Can you share a story about the funniest mistake you made when you were first starting? Can you tell us what lesson or take away you learned from that?

When I first started, I was keeping tabs of all donations, withdrawals, and Front Liners fed in a paper notebook. I was doing all of the calculations manually, and was worried I would lose the notebook. After three weeks of receiving and withdrawing large amounts of money as well as feeding hundreds of Front Liners each, I decided to create a google spreadsheet which could add all of the numerical data itself. This taught me new ways of using technology to keep myself organized, but also was reassuring that all my data and numbers were in a secure location and would not get lost easily.

None of us can be successful without some help along the way. Did you have mentors or cheerleaders who helped you to succeed? Can you tell us a story about their influence?

My mentor throughout this process has been Melissa Spiotta, the head of Morristown, NJ FLAG. She has addressed all my questions from day one. Since April 11th, when I first spoke to her, she has provided me with guidance and advice related to FLAG but also other ideas that I can take with me into my senior year and beyond. I’m very grateful for her mentorship and her friendship.

Can you tell us a story about a particular individual who was impacted or helped by your cause?

After initially speaking with Holly Manor: a nursing home with more than ten fatalities resulting from the pandemic, I learned that they were not able to receive food donations because of sanitary precautions. I asked them how I could help. They asked me to help find a company who they can purchase PPE from in bulk, since they were limited to the amount they could purchase due to shortage issues. FLAG of Chester Mendham was able to get a company called “Weprotect” to donate 100 masks to Holly Manor. I also left a basket in my driveway for people to donate/drop off disinfectant products for Holly Manor. After getting the word out through Facebook for disinfectant product donations, I received many items from concerned and generous residents to give to Holly Manor. Finally, Holly Manor was eventually able to accept food donations, so FLAG of Chester Mendham was able to purchase food from a local restaurant and feed all eighty staff workers on duty that particular day. The Holly Manor staff was incredibly appreciative, and sent a thank you card to FLAG of Chester Mendham thanking us and the community for our overwhelming support.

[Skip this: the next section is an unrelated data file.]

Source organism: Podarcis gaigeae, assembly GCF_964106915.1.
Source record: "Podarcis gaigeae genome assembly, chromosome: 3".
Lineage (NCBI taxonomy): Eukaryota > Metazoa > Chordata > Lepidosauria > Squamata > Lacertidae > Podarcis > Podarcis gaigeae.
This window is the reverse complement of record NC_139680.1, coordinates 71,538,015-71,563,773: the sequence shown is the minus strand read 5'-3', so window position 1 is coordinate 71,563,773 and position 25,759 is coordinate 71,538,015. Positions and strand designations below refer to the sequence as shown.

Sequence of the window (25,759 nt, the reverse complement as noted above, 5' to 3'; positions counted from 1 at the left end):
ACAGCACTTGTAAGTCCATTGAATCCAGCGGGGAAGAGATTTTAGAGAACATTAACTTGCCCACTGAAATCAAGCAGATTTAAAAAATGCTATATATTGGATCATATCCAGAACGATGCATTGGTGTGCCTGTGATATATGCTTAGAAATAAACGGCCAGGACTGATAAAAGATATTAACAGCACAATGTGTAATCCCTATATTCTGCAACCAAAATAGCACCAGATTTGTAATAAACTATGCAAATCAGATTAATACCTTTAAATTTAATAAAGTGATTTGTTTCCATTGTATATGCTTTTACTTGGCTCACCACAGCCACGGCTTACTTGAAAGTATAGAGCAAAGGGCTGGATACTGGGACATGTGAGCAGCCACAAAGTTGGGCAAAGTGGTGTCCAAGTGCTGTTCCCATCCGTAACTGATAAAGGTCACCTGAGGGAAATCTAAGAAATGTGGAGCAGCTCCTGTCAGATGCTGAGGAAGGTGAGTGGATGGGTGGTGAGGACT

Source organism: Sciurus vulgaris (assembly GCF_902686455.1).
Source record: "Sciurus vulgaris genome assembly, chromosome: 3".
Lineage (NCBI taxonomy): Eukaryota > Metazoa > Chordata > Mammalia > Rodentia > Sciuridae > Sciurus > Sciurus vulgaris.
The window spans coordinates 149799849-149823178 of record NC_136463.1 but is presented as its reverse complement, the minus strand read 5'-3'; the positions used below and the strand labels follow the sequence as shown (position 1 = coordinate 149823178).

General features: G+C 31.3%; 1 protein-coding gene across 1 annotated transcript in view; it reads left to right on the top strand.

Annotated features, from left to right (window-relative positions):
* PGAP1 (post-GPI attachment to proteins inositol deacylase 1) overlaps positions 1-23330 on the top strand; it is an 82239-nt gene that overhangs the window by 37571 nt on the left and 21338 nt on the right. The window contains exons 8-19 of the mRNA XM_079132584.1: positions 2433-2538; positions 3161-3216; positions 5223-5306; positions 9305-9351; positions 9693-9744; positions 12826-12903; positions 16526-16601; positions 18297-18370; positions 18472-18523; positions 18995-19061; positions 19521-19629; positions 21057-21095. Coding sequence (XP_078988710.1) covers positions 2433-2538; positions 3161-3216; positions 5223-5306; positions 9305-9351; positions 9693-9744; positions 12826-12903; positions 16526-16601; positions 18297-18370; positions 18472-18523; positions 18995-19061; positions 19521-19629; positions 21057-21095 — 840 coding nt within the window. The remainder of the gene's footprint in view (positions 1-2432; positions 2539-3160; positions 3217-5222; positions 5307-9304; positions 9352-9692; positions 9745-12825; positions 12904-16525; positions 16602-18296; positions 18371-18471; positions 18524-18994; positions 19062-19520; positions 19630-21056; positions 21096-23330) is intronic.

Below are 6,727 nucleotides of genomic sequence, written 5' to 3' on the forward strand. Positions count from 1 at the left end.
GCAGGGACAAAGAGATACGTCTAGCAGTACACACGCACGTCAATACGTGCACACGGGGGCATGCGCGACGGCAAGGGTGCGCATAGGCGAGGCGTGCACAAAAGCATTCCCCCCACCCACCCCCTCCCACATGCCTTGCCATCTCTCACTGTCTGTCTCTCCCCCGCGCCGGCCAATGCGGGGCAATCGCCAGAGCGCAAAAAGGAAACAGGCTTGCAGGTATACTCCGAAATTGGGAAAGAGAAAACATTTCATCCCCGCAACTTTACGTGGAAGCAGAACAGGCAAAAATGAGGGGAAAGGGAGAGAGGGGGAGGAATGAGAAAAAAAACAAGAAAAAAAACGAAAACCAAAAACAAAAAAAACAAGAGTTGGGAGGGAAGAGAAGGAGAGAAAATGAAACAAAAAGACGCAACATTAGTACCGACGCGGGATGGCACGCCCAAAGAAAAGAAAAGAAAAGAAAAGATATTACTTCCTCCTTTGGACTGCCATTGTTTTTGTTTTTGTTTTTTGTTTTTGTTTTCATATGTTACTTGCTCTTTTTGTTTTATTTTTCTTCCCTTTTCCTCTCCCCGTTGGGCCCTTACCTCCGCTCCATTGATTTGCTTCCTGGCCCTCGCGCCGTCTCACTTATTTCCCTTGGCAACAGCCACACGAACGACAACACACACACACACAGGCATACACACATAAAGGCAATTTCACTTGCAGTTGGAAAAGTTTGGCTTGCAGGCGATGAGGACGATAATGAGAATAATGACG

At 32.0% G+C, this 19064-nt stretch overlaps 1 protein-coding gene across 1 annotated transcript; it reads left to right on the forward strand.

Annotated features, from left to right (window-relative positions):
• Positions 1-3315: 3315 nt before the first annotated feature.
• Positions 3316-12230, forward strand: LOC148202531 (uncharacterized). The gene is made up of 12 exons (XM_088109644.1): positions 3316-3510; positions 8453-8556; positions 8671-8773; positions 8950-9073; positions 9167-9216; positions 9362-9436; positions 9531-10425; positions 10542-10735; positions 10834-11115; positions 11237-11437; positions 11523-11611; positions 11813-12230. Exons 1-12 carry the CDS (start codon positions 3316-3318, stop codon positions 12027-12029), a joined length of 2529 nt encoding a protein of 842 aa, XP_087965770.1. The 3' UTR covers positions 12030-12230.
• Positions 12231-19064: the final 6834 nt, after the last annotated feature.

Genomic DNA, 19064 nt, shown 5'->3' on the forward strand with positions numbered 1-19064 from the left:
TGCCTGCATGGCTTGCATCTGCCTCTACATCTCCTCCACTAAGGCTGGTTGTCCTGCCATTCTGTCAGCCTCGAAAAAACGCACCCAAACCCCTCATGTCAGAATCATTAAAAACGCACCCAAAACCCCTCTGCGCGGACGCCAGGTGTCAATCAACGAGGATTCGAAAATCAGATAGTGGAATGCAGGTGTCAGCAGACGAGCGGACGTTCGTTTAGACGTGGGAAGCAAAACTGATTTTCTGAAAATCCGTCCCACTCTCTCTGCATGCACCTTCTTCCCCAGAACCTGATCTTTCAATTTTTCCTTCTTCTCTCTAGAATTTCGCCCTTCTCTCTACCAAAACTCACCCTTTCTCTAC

Are there three things the community/society/politicians can do to help you address the root of the problem you are trying to solve?

Overall, from my experience, I think there are three things that can be done to help solve the overlying problem brought about by this pandemic.

· Support Your Local Businesses — We’ve been fortunate that we’ve been able to support our local restaurants in their real time of need. Residents and the community need to do the same. Whether it’s getting takeout or buying gift cards, the local restaurants that are a vibrant part of our community need our help, and I know my local community is stepping up.

· Support Our Front Line Workers — Our front line workers are risking their lives and the lives of their families to care for people each and every day. Find ways to support their efforts. This can be done easily through organizations like FLAG, but organizations and employers of front-line workers should also receive other tangible benefits for the commitment they’ve made to care for us and our loved ones.

· Show Your Gratitude — They get up early, they work countless hours, and they deserve our thanks. Taking care of people is their job, but many never thought they’d be putting their own lives on the line as a result. Residents, politicians and our community need to recognize and applaud the sacrifice front-line workers have made. And this does not refer solely to doctors and nurses, but also administrative and janitorial staff in healthcare centers and hospitals, grocery store workers and trucker drives and all of those people who have kept us going and kept us fed during this difficult time.

What are your “5 things I wish someone told me when I first started” and why. Please share a story or example for each.